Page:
paintings and sculpture in an art gallery
Installation shot of Stilling the Human Voice in the exhibition, Heavy Metal (2020)

What was he saying with this painting and why did he choose to repaint it? Only Robert knew… Perhaps he was further contemplating the importance of thinking before speaking; or speaking through actions instead of yelling from a soap box. In Robert’s own words, “we are trapped by the conventions we have chosen to impose upon ourselves.” While this speaks more to the themes in his work, it’s also interesting to think of this line in his artist statement in relation to the creation of the work itself. His repainting and reworking of canvases—sometimes over and over—was a way to break with conventions that were self-imposed. He developed a distinct way of painting and spent decades working within the confines of his own process, but he was always shifting, changing, refining and evolving.

Robert Marx studio
Remembrance of a Graveled Past—in progress in Robert’s “outdoor studio” on September 23, 2019. This is the largest painting from 2020 in the exhibition.

I feel honored to have known Robert and to have been able to visit his studio so many times. I am appreciative of the way that he worked and for the unanswered questions in his paintings. Whether the questions are about his motivations for repainting a canvas or the scrambled letters at the bottom of a painting that seem to spell a word, the questions that remain keep the conversation going.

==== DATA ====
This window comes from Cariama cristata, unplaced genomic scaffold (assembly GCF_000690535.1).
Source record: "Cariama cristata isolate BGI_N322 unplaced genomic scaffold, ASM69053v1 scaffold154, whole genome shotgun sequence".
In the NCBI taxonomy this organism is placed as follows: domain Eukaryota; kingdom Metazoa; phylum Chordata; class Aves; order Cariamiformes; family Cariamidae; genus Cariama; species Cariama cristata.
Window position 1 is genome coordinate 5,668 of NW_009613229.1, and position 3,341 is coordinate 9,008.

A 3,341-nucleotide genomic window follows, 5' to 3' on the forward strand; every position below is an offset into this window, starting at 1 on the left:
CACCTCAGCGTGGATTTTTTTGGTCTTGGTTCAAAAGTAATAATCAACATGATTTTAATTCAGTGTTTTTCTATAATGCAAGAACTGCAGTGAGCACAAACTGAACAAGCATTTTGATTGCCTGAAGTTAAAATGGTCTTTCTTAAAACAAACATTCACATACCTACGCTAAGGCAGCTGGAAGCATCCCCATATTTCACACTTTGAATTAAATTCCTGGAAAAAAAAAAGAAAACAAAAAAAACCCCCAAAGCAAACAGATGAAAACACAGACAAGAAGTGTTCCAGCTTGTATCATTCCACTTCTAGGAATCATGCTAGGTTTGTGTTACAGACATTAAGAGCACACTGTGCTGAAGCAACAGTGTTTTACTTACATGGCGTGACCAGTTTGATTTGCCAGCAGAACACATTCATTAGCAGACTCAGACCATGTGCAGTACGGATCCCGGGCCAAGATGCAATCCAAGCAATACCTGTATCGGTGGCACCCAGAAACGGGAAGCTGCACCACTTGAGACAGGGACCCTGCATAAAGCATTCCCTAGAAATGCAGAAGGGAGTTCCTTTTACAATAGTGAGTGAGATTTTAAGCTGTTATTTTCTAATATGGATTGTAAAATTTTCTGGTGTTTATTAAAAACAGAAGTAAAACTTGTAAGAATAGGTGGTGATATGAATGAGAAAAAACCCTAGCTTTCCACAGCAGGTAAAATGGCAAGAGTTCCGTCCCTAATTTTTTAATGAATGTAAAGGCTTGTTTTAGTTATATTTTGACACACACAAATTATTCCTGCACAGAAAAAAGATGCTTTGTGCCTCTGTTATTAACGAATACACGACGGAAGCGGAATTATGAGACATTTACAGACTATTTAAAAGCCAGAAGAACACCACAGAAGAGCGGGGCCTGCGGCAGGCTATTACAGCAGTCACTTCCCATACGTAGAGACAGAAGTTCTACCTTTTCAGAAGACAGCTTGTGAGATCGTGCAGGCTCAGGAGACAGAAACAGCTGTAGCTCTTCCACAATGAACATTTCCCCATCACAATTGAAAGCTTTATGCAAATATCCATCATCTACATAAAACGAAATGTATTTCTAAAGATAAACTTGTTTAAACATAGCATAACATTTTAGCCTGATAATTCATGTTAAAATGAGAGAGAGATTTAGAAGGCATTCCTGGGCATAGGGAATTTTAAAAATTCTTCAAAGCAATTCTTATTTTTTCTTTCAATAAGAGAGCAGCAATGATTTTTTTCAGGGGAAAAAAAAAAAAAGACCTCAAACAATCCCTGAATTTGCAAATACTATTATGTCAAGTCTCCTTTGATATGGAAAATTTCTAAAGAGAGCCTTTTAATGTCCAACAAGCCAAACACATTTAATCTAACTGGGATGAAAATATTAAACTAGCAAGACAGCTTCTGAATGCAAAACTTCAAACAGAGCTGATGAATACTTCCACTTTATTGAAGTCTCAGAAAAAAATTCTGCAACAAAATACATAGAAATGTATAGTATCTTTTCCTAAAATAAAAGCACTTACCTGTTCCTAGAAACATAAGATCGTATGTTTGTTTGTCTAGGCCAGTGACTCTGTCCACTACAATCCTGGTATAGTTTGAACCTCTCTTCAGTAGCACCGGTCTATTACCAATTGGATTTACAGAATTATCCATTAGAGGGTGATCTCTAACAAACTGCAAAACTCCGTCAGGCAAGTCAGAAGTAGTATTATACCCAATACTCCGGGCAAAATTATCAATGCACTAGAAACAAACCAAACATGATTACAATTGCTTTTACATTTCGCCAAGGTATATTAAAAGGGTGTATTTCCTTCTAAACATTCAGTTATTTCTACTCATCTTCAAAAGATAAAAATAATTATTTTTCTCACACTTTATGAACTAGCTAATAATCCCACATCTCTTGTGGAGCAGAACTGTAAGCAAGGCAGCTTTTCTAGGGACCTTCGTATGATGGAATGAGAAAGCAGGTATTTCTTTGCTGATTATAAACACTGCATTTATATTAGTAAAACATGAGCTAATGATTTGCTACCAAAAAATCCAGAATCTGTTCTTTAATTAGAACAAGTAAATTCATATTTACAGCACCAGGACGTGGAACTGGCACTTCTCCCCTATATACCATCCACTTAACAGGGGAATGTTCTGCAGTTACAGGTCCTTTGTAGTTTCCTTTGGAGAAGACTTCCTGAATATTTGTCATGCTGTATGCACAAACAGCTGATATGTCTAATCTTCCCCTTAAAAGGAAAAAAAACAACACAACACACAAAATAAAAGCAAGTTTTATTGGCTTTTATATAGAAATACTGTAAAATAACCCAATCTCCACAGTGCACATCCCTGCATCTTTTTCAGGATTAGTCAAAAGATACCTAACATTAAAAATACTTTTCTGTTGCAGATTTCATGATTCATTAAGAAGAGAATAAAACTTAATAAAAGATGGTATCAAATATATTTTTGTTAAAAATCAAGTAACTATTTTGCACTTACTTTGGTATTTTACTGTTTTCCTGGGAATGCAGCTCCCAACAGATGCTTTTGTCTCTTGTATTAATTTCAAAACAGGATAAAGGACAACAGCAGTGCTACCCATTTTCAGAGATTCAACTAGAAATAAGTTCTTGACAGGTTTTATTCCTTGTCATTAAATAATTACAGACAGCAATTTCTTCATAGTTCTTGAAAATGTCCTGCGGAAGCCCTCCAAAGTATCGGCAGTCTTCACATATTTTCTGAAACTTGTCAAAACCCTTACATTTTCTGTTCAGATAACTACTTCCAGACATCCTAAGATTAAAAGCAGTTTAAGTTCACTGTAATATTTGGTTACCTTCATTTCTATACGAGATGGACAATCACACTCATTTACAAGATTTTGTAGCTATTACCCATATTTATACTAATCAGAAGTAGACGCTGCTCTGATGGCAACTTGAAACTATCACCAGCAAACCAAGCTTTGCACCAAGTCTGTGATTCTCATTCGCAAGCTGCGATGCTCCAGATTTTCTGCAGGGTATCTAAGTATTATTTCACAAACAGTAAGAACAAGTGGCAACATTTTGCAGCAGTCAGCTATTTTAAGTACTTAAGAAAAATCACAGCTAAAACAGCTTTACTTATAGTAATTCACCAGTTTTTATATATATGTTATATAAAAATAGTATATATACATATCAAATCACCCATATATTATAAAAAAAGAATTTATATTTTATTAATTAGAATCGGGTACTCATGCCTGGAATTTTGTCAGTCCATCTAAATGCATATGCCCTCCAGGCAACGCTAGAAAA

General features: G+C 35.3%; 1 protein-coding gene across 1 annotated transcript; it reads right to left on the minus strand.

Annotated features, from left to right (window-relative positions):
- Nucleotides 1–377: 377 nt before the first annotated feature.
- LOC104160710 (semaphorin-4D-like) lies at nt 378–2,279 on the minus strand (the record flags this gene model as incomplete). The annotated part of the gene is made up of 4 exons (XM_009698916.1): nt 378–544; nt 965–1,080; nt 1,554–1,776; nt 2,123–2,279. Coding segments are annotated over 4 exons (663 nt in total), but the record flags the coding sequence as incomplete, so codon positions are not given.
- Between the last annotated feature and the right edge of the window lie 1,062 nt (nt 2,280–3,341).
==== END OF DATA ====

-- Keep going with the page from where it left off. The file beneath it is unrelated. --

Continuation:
Heavy Metal runs through Friday, January 8, 2021 and can also be seen on the gallery’s interactive exhibitions page: interactive.mainstreetartscs.org/

Recent Posts

Robert Ernst Marx

I treasure the studio visits I’ve had the good fortune to conduct since 2013 in my role at Main Street Arts. As a curator, it

Read More »

Laura Minor

My name is Laura Minor. I am an artist and art educator living in Hamburg, NY.  I studied photography at the Fashion institute of Technology and

Read More »
In progress photos of the making of Deterioration.

Emily Levack

Born and raised in Wisconsin, I have always loved the Midwest landscape and all of the beautiful elements that nature has to offer. I am

Read More »
Amber Hamblin in her studio

Amber Hamblin

I was born and raised in San Diego, California but now live about twenty miles east of my childhood home in a city called El

Read More »
Brent Pafford, POPJCT, RUFF CUT, Porcelain, Glaze, Resin, Glitter, Epoxy, Pyrite—included in The Cup, The Mug 2020

Brent Pafford

I grew up on a family farm in Rock Hill, SC and completed my BFA at Winthrop University and an MFA from Clemson University. Since

Read More »
Tight Rope by Kelly Robert

Kelly Robert

I grew up in Southern California discovering my love for sculpting at an early age. Even so far as finding particular interest in both the

Read More »

2 Responses

  1. Robert, we are so happy to hear that you are enjoying the online exhibitions! Given the current state of things, we need to find the silver lining and realize the benefits that have come out of reimagining how we provide our programming. We hope you continue to enjoy the programming remotely!

    Sincerely,

    Brad and Sarah Butler, directors

  2. As a resident of Solstice Senior Living in Fairport without transportation, I am looking forward to many more online visits to the gallery.Thre will soon be a mosest donation in the mail.

Leave a Reply

Your email address will not be published. Required fields are marked *

X
X
X